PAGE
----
Sunday, October 23, 2011

A Barbershop Quartet

By Ruth A. Ringelstetter

The most famous television barber was probably Floyd the Barber from The Andy Griffith Show. In the fictional town of Mayberry, Floyd’s Barber Shop was the gathering place where the men would read comics, play checkers, and discuss current events, along with getting a haircut.

On the old Hee Haw television show, Archie Campbell played the barber and he and his customer would often perform a skit called “That’s Good, That’s Bad.” Archie would tell the customer about something that had happened. If the customer said, “Oh, that’s good,” Archie would respond, “No, that’s bad” and then he would explain further. Then the customer would say, “Oh, that’s bad,” and Archie would respond with “No, that’s good!” Archie also told comical fairytales in “spoonerism” form to the people in the barber shop (switching the first letters of words for comic effect). His fairytales such as Beeping Sleauty and Rindercella were always our favorites.

The first barber shops that Joann and I noticed were on our trip to Northern Michigan in 2007. One was a small red building with old Coca Cola ads painted on the sides. The sign proclaimed it to be Mike’s Barber Shop but it was late in the day and the shop was closed.

The next day as we started our homeward trek, we found another small barber shop. This one was permanently closed, but was in a very unique little building. The sign above the door stated that it was the Colonial Barber Shop and this time there was a barber pole attached to the building.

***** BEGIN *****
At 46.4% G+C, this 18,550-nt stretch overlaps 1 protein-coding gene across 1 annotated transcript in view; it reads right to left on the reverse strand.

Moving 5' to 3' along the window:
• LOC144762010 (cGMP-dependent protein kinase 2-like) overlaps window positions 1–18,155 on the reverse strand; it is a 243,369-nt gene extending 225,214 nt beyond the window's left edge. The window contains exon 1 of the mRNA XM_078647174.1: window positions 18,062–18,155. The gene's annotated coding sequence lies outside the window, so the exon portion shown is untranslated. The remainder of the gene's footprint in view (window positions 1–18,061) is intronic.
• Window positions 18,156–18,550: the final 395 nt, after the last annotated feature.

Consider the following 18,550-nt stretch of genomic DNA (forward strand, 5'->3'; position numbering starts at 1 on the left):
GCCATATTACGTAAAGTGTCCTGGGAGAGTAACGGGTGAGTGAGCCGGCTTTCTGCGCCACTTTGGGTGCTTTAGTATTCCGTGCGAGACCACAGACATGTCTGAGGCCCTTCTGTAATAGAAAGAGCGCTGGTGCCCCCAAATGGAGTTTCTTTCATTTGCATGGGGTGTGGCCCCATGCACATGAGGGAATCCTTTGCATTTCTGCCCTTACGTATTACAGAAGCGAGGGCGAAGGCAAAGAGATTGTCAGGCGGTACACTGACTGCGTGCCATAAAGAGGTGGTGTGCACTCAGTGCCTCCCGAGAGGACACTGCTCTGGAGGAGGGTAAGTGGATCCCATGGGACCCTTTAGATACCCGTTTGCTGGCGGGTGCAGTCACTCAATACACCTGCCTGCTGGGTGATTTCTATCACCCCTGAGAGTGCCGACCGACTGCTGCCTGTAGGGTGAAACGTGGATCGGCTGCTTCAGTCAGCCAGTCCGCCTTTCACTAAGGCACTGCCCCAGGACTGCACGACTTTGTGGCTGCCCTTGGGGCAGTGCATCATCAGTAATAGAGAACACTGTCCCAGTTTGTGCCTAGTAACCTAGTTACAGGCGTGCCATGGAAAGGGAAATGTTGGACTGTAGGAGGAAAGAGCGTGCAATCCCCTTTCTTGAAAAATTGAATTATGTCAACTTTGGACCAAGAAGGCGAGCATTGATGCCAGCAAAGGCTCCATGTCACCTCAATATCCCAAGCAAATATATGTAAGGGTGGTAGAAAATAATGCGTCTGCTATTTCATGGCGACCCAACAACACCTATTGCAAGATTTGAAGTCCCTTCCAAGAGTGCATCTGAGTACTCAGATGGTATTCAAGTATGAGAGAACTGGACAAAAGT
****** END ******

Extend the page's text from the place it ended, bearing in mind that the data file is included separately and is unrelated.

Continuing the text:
Then in January of 2011, a small article appeared in the local paper that Barber Bill Groff was retiring and selling his one-chair barber shop after 38 years. Joann and I made a note that we should visit the shop before the signage was changed.

In early September we finally made a trip around Madison in the early morning hours and the signage was still there.

It’s a small shop in a residential neighborhood. The outside of the building had been changed from red to blue, but the name remained.

As we drive through towns, I am always on the lookout for barber poles. Many of the barber shops we find now don’t have the traditional pole out front.

Before 1950, there were four manufacturers of barber poles in the United States. By 2010, there was only one company still making barber poles. The company is the William Marvy Company in St. Paul, Minnesota. They have sold over 80,000 since 1950 when they began. They now sell only about 500 poles per year compared to over 5,000 per year in the 1960’s.

As you travel along the backroads and through small towns, look around for the small barber shops and see if you can spot a barber pole out front. They’re getting harder and harder to find.

Happy Shunpiking!

1 comment:

  1. Thank you for spotlighting the fact we are losing Barber Poles.